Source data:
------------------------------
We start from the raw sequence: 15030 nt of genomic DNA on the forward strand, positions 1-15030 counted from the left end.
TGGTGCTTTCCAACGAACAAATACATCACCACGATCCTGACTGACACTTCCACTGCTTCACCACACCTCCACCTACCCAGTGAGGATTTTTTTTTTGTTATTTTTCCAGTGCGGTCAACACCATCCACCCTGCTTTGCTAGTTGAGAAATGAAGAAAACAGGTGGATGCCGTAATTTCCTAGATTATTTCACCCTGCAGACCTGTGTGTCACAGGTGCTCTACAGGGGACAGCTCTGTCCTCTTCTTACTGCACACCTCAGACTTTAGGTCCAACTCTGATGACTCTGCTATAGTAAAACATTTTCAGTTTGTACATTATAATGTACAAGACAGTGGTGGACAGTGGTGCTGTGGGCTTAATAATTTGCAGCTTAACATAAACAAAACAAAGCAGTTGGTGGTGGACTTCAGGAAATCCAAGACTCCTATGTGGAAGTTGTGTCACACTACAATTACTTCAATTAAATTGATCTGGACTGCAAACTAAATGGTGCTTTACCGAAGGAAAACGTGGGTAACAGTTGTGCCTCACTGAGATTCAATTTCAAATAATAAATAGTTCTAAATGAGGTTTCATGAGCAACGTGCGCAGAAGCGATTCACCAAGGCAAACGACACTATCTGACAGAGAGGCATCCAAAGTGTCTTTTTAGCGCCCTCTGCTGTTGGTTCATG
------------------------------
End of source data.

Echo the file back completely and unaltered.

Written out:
We start from the raw sequence: 15030 nt of genomic DNA on the forward strand, positions 1-15030 counted from the left end.
TGGTGCTTTCCAACGAACAAATACATCACCACGATCCTGACTGACACTTCCACTGCTTCACCACACCTCCACCTACCCAGTGAGGATTTTTTTTTTGTTATTTTTCCAGTGCGGTCAACACCATCCACCCTGCTTTGCTAGTTGAGAAATGAAGAAAACAGGTGGATGCCGTAATTTCCTAGATTATTTCACCCTGCAGACCTGTGTGTCACAGGTGCTCTACAGGGGACAGCTCTGTCCTCTTCTTACTGCACACCTCAGACTTTAGGTCCAACTCTGATGACTCTGCTATAGTAAAACATTTTCAGTTTGTACATTATAATGTACAAGACAGTGGTGGACAGTGGTGCTGTGGGCTTAATAATTTGCAGCTTAACATAAACAAAACAAAGCAGTTGGTGGTGGACTTCAGGAAATCCAAGACTCCTATGTGGAAGTTGTGTCACACTACAATTACTTCAATTAAATTGATCTGGACTGCAAACTAAATGGTGCTTTACCGAAGGAAAACGTGGGTAACAGTTGTGCCTCACTGAGATTCAATTTCAAATAATAAATAGTTCTAAATGAGGTTTCATGAGCAACGTGCGCAGAAGCGATTCACCAAGGCAAACGACACTATCTGACAGAGAGGCATCCAAAGTGTCTTTTTAGCGCCCTCTGCTGTTGGTTCATG